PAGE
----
Board OKs cut of 1 cent in taxes; Homeowner $9 saving comes from surplus


Crofton Civic Association board members are returning surplus budget funds to residents, with the approval of a 1-cent tax cut in fiscal 2001 that will save homeowners about $9 a year, and cost the tax district about $20,000.

The move comes a month after a tumultuous special meeting in which residents demanded tax relief and rejected two budget proposals, forcing the board to run the community this year and next on $600,849 each year -- the amount last approved in 1998.

The tax cut, which will go into effect in July, will bring the rate down to 26 cents per $100 of assessed property value -- the lowest rate in Crofton's history, said Town Manager Barbara Swann. It also reverses a decision last year by board members to raise the tax rate by a cent to 27 cents. It will affect about 2,700 homes, she said.

"I believe, based on the numbers, given the rise in our assessments, we should be OK with 26 cents" as a tax rate, Richard Trunnell, a board member from District 5, said yesterday. "The issue really comes down to how much do you want to leave in for long-term planning?"

Board members were able to negotiate the tax cut at the Monday night meeting by trimming the current year's budget and rearranging money in reserve accounts.

They used about $30,000 from reserves to pay for a maintenance truck purchased this year, and a police cruiser that is to be bought within a few months. Both had to be purchased within the $600,849 cap.

Then they took money from other reserve accounts -- including the long-range planning fund, which typically is used to supplement the next year's budget -- to beef up the police vehicle reserve fund. Board members expect that the community will have to purchase another cruiser in fiscal 2002.

Planning fund

After the rearranging, enough money was left in the long-range planning fund -- about $64,000 -- to show that a tax cut would not be harmful.

Gayle Sears, board president, proposed a 2-cent cut, but board members were reluctant to cut that deeply. They said the next board will need up to $40,000 of the money left in the long-range planning fund to supplement the 2002 budget.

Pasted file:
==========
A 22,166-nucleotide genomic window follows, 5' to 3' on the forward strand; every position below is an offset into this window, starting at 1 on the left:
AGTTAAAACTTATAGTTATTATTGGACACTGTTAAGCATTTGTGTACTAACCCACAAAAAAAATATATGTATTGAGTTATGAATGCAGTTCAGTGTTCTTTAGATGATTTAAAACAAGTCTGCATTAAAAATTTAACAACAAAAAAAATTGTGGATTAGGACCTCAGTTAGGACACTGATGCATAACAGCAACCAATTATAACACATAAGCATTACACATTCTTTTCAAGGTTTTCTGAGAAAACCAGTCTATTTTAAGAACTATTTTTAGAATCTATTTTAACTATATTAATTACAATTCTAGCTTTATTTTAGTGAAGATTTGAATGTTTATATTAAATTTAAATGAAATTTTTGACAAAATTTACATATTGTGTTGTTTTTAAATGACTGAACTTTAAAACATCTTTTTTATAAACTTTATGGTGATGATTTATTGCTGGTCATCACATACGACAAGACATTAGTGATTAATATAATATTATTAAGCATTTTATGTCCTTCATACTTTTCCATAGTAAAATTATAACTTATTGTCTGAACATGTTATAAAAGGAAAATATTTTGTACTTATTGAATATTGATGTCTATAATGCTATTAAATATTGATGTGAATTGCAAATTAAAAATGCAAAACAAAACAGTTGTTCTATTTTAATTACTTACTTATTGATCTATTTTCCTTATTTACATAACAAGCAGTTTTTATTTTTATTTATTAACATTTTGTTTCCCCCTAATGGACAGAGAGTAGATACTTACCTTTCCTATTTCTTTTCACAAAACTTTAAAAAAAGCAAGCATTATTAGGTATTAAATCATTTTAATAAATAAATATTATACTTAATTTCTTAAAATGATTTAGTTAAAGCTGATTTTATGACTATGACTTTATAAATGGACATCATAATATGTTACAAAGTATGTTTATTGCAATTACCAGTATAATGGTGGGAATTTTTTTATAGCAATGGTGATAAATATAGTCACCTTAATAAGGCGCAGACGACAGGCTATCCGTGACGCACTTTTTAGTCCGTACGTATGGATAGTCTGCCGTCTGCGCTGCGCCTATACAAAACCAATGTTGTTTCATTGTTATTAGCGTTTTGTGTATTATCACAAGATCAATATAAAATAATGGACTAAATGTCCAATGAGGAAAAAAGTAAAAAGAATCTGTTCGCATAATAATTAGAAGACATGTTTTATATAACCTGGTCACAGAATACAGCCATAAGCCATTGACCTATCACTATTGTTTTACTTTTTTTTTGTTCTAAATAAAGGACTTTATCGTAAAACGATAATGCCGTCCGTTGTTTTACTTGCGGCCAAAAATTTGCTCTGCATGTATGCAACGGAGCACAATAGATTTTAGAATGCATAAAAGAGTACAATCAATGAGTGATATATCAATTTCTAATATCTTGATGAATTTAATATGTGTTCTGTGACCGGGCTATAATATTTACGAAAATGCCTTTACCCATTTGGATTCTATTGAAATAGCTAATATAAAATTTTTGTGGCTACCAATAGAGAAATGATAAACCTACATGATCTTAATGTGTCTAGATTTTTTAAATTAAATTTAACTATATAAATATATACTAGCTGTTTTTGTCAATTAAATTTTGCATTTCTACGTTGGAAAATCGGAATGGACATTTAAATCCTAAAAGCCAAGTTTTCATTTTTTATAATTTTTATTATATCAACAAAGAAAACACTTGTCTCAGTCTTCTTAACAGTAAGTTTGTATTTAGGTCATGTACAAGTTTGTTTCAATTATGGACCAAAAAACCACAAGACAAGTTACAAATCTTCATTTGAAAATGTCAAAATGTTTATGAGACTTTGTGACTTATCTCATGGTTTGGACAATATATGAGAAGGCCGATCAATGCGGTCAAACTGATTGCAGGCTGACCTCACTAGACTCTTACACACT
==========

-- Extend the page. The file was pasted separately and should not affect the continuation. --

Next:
Community income is reduced by about $20,000 for each penny cut in the tax rate.

"Twenty-five cents may have put us in the red in 2002," Trunnell said. "The thing you have to understand is, it [will be] a brand-new board, the first year of a two-term group. I would not want to hamstring them with a budget that is clearly in the red."

County officials had indicated that moving money from reserve accounts was an action that required community notification, but special tax district coordinator Carolyn Kirby said she would not require it now.

Although the board should notify the community of any future purchases, Kirby said, the police cruiser -- which has not been purchased -- won't be challenged.

"Should they still purchase the police car?" she said. "Should they go back with notification? Maybe in the best of all possible worlds. They're on the right track, and the community knows. What the council cares about is they're not spending more than was appropriated. I don't think we want them to go back and do it over and over."

The budget goes to the county for approval.

Election panel

Also in Monday night's meeting, the board approved a 12-member group to the elections board, which decides on election policies and counts ballots in community elections.

A nine-member panel appointed by Sears was at first unanimously rejected Monday night by the board because Sears would not add other community members who had volunteered to serve.

Community bylaws require a five-member panel for the committee, but do not set a limit on the number of people who can participate.

The board refused to hear the list a second time, and did not approve the appointment until Sears added three volunteers who were at the meeting. Two others, who had expressed interest but were not present, were not included.

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